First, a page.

English Men of Letters: Byron, by John Nichol, 1894; Shelley, by John Addinton Symonds, 1895; Keats, by Sidney Colvin, 1899
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admiration affection afterwards appeared beauty beginning brother Brown Byron called character child close continued criticism death doubt early England English expression eyes fact father feel genius give Greek hand Harriet heart hope hour human Hunt imagination impression interest Italy John Keats Keats's kind Lady later leave Leigh Hunt less letter light lines lived London look Lord manner March matter means mind months nature never night once opinions passage passed passion period poem poet poet's poetic poetry present published received regard remained remarkable says seems sense Shelley Shelley's speak spirit stanzas story tells things thought took touch true turn verse whole wife writes written wrote young
Page 134 - He has outsoared the shadow of our night. Envy and calumny and hate and pain, And that unrest which men miscall delight, Can touch him not and torture not again.
Page 158 - Do not all charms fly At the mere touch of cold philosophy ? There was an awful rainbow once in heaven : We know her woof, her texture ; she is given In the dull catalogue of common things. Philosophy will clip an Angel's wings, Conquer all mysteries by rule and line, Empty the haunted air, and gnomed mine — Unweave a rainbow, as it erewhile made The tender-person'd Lamia melt into a shade.
Page 135 - He is made one with nature; there is heard His voice in all her music, from the moan Of thunder to the song of night's sweet bird: He is a presence to be felt and known In darkness and in light, from herb and stone, Spreading itself where'er that Power may move Which has withdrawn his being to its own; Which wields the world with never-wearied love, Sustains it from beneath, and kindles it above.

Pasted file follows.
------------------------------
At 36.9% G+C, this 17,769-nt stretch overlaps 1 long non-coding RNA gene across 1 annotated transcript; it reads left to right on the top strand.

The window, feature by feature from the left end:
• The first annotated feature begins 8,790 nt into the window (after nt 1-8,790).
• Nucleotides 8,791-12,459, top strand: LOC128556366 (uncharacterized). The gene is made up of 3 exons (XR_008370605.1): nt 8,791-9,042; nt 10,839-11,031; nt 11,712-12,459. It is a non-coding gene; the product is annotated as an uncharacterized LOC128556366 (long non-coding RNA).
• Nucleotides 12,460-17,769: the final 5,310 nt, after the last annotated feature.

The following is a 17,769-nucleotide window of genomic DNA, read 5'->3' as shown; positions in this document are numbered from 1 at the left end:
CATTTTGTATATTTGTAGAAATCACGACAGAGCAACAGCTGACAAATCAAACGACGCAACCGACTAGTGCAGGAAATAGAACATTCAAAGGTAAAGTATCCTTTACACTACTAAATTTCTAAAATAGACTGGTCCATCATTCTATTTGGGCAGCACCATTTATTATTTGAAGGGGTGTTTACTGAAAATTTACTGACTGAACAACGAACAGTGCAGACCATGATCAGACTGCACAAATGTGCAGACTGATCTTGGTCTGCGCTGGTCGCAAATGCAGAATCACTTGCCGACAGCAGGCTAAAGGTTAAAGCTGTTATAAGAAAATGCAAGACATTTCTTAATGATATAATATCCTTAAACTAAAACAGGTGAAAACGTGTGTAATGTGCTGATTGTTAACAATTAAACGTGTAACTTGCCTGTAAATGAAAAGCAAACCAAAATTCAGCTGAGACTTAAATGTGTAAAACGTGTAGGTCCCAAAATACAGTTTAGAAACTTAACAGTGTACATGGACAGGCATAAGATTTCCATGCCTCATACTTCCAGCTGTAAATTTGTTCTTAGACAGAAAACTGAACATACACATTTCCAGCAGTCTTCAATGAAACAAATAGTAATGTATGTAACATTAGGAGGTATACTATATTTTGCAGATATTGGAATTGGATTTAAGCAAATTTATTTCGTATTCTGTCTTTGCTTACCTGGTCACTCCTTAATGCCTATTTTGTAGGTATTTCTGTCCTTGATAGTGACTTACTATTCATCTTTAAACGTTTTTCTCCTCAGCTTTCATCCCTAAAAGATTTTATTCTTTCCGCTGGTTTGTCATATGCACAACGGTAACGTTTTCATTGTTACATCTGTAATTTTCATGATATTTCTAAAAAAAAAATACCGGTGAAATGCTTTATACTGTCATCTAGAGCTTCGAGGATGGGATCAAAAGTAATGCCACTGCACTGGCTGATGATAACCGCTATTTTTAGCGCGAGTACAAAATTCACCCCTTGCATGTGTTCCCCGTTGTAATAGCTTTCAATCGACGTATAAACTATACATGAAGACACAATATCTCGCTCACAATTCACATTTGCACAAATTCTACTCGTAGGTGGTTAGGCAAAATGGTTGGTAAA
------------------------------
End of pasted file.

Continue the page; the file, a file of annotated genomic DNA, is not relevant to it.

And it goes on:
Page 107 - The mind which is immortal makes itself Requital for its good or evil thoughts, Is its own origin of ill and end, And its own place and time...
Page 139 - ... breath whose might I have invoked in song Descends on me ; my spirit's bark is driven Far from the shore, far from the trembling throng Whose sails were never to the tempest given. The massy earth and sphered skies are riven ! I am borne darkly, fearfully, afar ! Whilst, burning through the inmost veil of heaven, The soul of Adonais, like a star, Beacons from the abode where the Eternal are.
Page 107 - Mont Blanc is the monarch of mountains, They crowned him long ago On a throne of rocks, in a robe of clouds, With a diadem of snow.
Page 141 - Yet now despair itself is mild, Even as the winds and waters are; I could lie down like a tired child, And weep away the life of care Which I have borne and yet must bear...
Page 132 - They never fail who die In a great cause : the block may soak their gore ; Their heads may sodden in the sun ; their limbs Be strung to city gates and castle walls — But still their spirit walks abroad. Though years Elapse, and others share as dark a doom, They but augment the deep and sweeping thoughts Which overpower all others, and conduct The world at last to freedom.
Page 103 - Could this influence be durable in its original purity and force, it is impossible to predict the greatness of the results ; but when composition begins, inspiration is already on the decline, and the most glorious poetry that has ever been communicated to the world is probably a feeble shadow of the original conceptions of the poet.
Page 113 - Shrouds thee wheresoe'er thou shinest. Fair are others; none beholds thee, But thy voice sounds low and tender Like the fairest, for it folds thee From the sight, that liquid splendour, And all feel, yet see thee never, As I feel now, lost for ever ! Lamp of Earth ! where'er thou movest Its dim shapes are clad with brightness, And the souls of whom thou lovest Walk upon the winds with lightness, Till they fail, as I am failing, Dizzy, lost, yet unbewailing...